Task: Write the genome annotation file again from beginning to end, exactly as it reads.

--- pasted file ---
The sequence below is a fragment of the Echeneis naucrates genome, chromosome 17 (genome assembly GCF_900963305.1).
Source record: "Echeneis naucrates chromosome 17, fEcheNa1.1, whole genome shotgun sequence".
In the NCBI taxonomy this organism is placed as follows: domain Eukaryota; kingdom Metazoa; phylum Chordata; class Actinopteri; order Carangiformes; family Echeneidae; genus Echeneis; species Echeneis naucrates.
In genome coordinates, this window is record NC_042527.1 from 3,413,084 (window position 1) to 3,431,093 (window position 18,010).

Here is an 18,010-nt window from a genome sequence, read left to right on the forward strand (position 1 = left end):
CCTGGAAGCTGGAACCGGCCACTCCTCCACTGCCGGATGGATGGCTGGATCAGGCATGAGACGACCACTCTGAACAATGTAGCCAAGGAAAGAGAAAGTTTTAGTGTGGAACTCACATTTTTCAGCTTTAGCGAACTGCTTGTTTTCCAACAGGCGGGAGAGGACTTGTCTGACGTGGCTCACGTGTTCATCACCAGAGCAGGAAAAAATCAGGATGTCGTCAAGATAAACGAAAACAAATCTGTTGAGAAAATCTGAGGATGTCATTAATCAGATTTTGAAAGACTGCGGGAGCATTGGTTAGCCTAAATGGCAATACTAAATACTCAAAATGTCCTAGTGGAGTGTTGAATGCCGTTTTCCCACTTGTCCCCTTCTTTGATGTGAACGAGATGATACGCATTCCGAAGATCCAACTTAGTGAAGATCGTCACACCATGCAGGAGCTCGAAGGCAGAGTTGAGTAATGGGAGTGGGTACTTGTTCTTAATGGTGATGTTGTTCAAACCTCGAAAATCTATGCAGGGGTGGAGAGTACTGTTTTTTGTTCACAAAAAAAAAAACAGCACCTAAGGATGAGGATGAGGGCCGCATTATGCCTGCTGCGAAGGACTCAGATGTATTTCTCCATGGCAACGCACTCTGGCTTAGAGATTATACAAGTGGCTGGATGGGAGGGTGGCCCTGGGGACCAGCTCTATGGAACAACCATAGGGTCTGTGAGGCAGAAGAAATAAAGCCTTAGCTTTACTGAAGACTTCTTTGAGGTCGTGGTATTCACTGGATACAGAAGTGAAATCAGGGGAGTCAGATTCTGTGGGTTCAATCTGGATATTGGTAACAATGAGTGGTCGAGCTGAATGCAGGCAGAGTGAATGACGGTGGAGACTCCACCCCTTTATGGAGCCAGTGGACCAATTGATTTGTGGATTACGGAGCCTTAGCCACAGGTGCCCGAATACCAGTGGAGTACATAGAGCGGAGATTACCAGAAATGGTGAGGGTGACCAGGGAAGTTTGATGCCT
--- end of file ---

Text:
The sequence below is a fragment of the Echeneis naucrates genome, chromosome 17 (genome assembly GCF_900963305.1).
Source record: "Echeneis naucrates chromosome 17, fEcheNa1.1, whole genome shotgun sequence".
In the NCBI taxonomy this organism is placed as follows: domain Eukaryota; kingdom Metazoa; phylum Chordata; class Actinopteri; order Carangiformes; family Echeneidae; genus Echeneis; species Echeneis naucrates.
In genome coordinates, this window is record NC_042527.1 from 3,413,084 (window position 1) to 3,431,093 (window position 18,010).

Here is an 18,010-nt window from a genome sequence, read left to right on the forward strand (position 1 = left end):
CCTGGAAGCTGGAACCGGCCACTCCTCCACTGCCGGATGGATGGCTGGATCAGGCATGAGACGACCACTCTGAACAATGTAGCCAAGGAAAGAGAAAGTTTTAGTGTGGAACTCACATTTTTCAGCTTTAGCGAACTGCTTGTTTTCCAACAGGCGGGAGAGGACTTGTCTGACGTGGCTCACGTGTTCATCACCAGAGCAGGAAAAAATCAGGATGTCGTCAAGATAAACGAAAACAAATCTGTTGAGAAAATCTGAGGATGTCATTAATCAGATTTTGAAAGACTGCGGGAGCATTGGTTAGCCTAAATGGCAATACTAAATACTCAAAATGTCCTAGTGGAGTGTTGAATGCCGTTTTCCCACTTGTCCCCTTCTTTGATGTGAACGAGATGATACGCATTCCGAAGATCCAACTTAGTGAAGATCGTCACACCATGCAGGAGCTCGAAGGCAGAGTTGAGTAATGGGAGTGGGTACTTGTTCTTAATGGTGATGTTGTTCAAACCTCGAAAATCTATGCAGGGGTGGAGAGTACTGTTTTTTGTTCACAAAAAAAAAAACAGCACCTAAGGATGAGGATGAGGGCCGCATTATGCCTGCTGCGAAGGACTCAGATGTATTTCTCCATGGCAACGCACTCTGGCTTAGAGATTATACAAGTGGCTGGATGGGAGGGTGGCCCTGGGGACCAGCTCTATGGAACAACCATAGGGTCTGTGAGGCAGAAGAAATAAAGCCTTAGCTTTACTGAAGACTTCTTTGAGGTCGTGGTATTCACTGGATACAGAAGTGAAATCAGGGGAGTCAGATTCTGTGGGTTCAATCTGGATATTGGTAACAATGAGTGGTCGAGCTGAATGCAGGCAGAGTGAATGACGGTGGAGACTCCACCCCTTTATGGAGCCAGTGGACCAATTGATTTGTGGATTACGGAGCCTTAGCCACAGGTGCCCGAATACCAGTGGAGTACATAGAGCGGAGATTACCAGAAATGGTGAGGGTGACCAGGGAAGTTTGATGCCT